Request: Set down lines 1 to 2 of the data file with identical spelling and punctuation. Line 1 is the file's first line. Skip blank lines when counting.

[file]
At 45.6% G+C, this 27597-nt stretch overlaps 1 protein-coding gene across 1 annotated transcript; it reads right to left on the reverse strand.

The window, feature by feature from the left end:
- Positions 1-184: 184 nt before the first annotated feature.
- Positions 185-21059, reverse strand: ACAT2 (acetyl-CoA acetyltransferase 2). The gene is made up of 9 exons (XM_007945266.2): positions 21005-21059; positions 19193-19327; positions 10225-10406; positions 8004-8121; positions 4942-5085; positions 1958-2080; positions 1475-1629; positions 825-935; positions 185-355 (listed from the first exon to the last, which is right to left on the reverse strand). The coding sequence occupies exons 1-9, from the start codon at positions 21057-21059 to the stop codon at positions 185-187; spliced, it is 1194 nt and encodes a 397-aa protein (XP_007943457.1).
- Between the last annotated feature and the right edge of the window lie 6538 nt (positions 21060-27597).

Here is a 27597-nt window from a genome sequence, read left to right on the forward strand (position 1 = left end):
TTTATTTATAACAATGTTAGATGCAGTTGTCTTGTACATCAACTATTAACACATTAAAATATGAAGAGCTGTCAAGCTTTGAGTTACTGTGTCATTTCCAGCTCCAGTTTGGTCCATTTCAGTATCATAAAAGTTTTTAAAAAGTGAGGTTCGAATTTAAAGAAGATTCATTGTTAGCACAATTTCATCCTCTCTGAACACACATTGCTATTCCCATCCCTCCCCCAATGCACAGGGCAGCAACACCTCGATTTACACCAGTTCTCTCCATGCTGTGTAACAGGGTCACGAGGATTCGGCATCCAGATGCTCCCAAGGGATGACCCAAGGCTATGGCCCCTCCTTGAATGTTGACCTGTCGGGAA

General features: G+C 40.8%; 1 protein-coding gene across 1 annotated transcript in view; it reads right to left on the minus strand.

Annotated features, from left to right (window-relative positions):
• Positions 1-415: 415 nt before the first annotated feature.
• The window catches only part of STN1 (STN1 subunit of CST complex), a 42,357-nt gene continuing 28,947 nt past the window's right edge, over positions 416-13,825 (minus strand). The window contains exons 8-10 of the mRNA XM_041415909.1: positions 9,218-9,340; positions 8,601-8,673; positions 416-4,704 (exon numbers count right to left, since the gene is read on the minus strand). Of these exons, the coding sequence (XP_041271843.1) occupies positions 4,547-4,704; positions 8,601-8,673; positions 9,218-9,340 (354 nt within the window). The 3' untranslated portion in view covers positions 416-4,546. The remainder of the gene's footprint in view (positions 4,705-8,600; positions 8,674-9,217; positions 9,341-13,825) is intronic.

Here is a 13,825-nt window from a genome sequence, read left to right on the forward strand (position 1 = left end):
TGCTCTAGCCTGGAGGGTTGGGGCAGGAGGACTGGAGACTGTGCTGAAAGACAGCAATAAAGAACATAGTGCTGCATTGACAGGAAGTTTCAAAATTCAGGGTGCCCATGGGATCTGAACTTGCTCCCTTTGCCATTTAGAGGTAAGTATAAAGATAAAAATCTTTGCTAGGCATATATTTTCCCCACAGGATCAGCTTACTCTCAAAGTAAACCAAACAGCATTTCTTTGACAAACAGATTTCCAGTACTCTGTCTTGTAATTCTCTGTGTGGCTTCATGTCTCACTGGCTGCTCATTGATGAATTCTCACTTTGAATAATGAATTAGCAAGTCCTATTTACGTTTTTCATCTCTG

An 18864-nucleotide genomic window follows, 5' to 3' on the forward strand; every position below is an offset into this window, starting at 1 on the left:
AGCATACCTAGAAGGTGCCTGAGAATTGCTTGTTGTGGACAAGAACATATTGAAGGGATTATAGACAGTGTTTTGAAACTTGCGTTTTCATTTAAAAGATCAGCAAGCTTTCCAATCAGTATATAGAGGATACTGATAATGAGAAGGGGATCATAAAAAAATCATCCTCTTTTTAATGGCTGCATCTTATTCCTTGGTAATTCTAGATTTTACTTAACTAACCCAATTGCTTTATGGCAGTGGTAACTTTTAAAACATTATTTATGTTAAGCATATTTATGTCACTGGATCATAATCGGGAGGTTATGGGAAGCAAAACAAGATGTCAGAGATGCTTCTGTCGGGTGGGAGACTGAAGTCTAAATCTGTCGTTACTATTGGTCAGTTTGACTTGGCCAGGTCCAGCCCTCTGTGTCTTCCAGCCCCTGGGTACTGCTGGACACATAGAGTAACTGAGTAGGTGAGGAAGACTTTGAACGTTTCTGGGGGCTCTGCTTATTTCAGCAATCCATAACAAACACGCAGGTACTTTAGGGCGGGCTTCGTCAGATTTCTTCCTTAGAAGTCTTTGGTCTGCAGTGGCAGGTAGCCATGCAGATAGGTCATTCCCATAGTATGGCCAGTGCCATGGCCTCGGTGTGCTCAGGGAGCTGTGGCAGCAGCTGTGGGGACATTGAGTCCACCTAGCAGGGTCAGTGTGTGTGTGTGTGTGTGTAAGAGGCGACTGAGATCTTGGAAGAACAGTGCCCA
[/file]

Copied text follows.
At 45.6% G+C, this 27597-nt stretch overlaps 1 protein-coding gene across 1 annotated transcript; it reads right to left on the reverse strand.

The window, feature by feature from the left end: